Here’s an interesting concept: Do you realize that there are mistakes you can make at different stages of the business development process that can slowly kill it over months or years? even years if you don’t watch out for them?
Well, these mistakes still exist and they’re not just for newbies. Many active businesses, including those that you might consider “successful” because they’ve been around for 10 years, often keep doing them…and can lose a lot of money and / or waste a lot of time in the process.
While some of these gross and surreptitious mistakes seem to be aimed more at service businesses, they are actually suitable for almost any type of industry. I’ve done my best with the lists below to come up with examples that prove it.
Undervalued Project/Service Time – This is a big deal and it affects businesses that do service businesses as well as businesses that sell a product. It was the bread and butter of a service business.
If you don’t estimate your time to make each serve in your repertoire, you’ll burn out and can’t do much other than bite the bullet and gain experience.
The best way to estimate time is to do it yourself, or watch your best employee perform the task, and then add a little element of error to it. For product companies, time becomes a logistical issue, so take note!
Company Number Unknown / Incorrect Valuation – Note I have emphasized the word “yours”. It is a common mistake to use competitors as a price indicator without really knowing why they are using those numbers.
Think of the nightmare you would have if you took your competitor’s price, took 10% off, and then started selling.
What if the competitor has a bad pricing structure and barely makes any money or even loses?!?!
What if your costs are higher than theirs?!?! You can use your competition as a starting point, but you can’t base your entire strategy on it.
Different industries have their own variables when it comes to costs and you need to know this when pricing your project or product.
What you pay for a product you will sell is not the only cost to keep in mind when pricing a product.
Your labor and material costs for a service are only part of the hourly rate. Employees cost more than just wages, and not all employees are part of your labor costs. Every business has payable insurance.
There are many necessary expenses that should be part of your price.
By the way, the big factor that many people overlook in their pricing is the quality factor.
What you include like “standard service” or “standard product features,” as well as an onsite card or in-store service or warranty should all go into your price. I will learn more about why in the next segment.
Don’t Charge For All Your Time and Expense – This may seem like a silly statement to some, but I bet most business owners will admit that they have provided too much for the farm. Hey, there’s nothing wrong with giving a little extra here and there to show you care.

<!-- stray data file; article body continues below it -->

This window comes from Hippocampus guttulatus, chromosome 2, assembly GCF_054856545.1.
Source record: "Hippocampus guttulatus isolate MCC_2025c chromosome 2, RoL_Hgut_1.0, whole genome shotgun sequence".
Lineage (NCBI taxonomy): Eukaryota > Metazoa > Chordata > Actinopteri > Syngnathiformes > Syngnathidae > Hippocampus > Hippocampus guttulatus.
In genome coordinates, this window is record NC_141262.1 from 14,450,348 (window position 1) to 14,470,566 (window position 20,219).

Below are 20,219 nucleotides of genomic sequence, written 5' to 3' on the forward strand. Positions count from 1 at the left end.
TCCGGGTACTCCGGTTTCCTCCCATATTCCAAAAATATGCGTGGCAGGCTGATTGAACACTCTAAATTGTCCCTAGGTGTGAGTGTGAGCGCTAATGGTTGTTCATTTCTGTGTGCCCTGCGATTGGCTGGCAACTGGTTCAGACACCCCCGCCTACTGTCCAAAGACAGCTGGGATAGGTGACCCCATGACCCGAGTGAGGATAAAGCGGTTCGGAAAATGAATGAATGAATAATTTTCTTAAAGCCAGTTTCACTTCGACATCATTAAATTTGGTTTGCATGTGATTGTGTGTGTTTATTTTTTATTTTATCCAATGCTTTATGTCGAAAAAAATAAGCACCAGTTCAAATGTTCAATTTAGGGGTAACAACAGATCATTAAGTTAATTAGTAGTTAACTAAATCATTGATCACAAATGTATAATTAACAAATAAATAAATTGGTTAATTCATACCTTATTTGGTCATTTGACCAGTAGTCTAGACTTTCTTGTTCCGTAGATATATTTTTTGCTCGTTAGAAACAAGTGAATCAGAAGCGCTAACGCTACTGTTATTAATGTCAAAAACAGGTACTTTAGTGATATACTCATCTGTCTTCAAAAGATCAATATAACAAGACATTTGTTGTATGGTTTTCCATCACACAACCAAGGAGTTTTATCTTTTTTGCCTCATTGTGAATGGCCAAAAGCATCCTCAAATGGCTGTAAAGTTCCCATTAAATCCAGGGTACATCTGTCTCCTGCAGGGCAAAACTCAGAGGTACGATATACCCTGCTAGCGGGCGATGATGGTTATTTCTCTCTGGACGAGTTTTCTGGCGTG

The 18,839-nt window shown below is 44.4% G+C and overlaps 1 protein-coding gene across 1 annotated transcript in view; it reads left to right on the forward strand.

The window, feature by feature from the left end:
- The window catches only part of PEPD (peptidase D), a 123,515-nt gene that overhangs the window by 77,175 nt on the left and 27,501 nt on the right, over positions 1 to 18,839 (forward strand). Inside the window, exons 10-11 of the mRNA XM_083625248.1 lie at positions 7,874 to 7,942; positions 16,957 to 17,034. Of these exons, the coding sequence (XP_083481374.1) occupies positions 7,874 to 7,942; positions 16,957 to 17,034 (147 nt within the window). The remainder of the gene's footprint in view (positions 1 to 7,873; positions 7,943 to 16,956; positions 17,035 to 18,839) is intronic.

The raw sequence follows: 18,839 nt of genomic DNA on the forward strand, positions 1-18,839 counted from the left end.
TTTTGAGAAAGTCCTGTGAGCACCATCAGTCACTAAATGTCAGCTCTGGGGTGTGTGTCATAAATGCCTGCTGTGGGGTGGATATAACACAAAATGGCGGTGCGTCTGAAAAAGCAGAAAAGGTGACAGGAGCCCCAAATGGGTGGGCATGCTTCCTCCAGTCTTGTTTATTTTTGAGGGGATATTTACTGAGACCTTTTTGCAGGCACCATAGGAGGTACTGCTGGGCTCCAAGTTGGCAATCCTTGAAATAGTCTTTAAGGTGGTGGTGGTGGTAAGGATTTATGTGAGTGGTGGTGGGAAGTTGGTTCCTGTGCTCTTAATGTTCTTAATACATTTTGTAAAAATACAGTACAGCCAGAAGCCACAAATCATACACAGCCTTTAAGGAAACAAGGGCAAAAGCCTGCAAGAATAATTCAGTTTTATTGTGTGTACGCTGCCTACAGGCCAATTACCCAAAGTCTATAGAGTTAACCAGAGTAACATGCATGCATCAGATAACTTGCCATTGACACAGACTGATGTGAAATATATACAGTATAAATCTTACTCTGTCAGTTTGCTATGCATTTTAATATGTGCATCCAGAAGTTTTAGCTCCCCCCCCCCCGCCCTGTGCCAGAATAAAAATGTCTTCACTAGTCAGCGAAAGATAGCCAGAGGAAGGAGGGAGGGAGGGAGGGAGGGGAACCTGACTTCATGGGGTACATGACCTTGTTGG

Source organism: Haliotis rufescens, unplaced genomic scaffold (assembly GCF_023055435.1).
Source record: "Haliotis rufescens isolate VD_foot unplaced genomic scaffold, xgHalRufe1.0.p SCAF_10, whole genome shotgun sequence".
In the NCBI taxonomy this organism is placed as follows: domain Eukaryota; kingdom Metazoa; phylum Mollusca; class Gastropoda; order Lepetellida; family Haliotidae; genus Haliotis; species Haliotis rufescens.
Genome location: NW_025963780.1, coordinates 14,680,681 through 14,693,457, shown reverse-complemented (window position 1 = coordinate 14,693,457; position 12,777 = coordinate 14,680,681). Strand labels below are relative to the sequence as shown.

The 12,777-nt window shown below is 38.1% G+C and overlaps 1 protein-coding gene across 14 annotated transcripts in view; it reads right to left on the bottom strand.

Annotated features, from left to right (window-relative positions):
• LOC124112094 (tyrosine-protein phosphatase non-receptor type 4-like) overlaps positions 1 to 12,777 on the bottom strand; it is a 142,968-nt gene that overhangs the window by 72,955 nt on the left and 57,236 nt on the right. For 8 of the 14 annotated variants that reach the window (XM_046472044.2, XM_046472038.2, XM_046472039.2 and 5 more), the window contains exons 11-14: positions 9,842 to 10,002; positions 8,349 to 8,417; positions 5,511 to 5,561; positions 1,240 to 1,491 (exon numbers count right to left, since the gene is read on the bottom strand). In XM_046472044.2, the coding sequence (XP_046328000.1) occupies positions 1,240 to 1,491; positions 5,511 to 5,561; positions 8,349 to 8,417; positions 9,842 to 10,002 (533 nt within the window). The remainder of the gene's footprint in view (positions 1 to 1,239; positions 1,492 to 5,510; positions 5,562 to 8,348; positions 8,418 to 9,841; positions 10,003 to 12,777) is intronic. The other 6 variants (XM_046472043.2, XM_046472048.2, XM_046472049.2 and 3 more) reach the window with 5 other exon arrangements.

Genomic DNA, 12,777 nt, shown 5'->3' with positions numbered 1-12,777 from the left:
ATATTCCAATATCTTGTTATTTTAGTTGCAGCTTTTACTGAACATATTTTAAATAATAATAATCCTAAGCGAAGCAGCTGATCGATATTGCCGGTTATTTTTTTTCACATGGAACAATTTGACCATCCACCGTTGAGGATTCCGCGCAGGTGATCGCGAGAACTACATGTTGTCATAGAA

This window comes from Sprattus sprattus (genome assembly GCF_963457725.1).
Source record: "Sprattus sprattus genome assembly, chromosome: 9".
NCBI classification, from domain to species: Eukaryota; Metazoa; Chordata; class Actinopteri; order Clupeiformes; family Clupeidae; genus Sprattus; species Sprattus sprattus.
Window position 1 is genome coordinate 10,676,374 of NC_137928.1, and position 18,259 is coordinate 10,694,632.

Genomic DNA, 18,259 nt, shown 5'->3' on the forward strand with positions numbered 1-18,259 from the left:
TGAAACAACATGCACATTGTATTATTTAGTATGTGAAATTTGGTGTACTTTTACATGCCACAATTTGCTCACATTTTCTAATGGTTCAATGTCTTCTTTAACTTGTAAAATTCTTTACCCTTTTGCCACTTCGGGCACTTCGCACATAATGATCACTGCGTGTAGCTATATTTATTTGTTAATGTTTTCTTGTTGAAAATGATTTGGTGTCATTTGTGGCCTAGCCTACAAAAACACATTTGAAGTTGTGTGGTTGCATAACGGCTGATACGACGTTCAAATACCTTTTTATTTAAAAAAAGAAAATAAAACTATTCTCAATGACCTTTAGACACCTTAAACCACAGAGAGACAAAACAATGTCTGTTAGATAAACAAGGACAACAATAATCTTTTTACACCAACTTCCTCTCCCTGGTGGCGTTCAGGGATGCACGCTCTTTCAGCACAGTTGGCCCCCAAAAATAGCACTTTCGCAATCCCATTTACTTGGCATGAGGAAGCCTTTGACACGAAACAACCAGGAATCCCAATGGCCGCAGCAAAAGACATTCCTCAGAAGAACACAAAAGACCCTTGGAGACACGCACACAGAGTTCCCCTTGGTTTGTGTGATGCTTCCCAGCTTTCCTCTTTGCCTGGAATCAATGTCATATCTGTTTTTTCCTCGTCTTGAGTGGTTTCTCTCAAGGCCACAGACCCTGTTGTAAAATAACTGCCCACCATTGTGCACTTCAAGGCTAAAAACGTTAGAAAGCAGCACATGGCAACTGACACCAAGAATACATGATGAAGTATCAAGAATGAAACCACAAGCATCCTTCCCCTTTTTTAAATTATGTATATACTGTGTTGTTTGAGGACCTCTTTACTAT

But anyway, that’s not what I’m talking about here.
What worries me are people who put too much quality into their work or their product or their store and don’t cover the cost. For example, let’s say you run a service business and your competitors don’t offer a certain standard service that you provide.
You can’t just lower their prices to steal a job; you must include this cost in your fare and advertise the fact that it comes with the fare in advance. Stores devalue themselves, for example, when they put a lot of people on the floor to serve customers but don’t charge a fee.
These things cost you money, and when your competitors don’t do them, they cost less.
Offer better service, then price them lower, and your competitors just have to wait a while for you to fall on your face for them to come back.
valuable goods. If you have the opportunity to explain why your price is higher, take this opportunity and do it. If they don’t like the fact that you include things that others later charge or treat them better, chances are they’re a price buyer.
You don’t want them to be regular customers anyway. Trust me.
Not getting paid fast enough – Yes, old cash flow problem. As long as you make enough money to pay the bills, this problem can be solved, avoided, or at least as less severe as possible. Here’s the deal:
First, bill your customers fast. It’s very common for a small business to not have the necessary procedures or systems to generate and send invoices in a timely manner (see next section for more). Again, that seems unlikely because that’s why we do the job – to get paid.
But the people responsible for passing this information on to the people responsible for payment are very easy because they are too busy to get it or don’t have enough organization to provide them properly.
The second part of slowing or stopping a steady cash flow crisis is arranging payments as quickly as possible with customers and as slow as possible with suppliers and employees. If there is a way to not pay employees more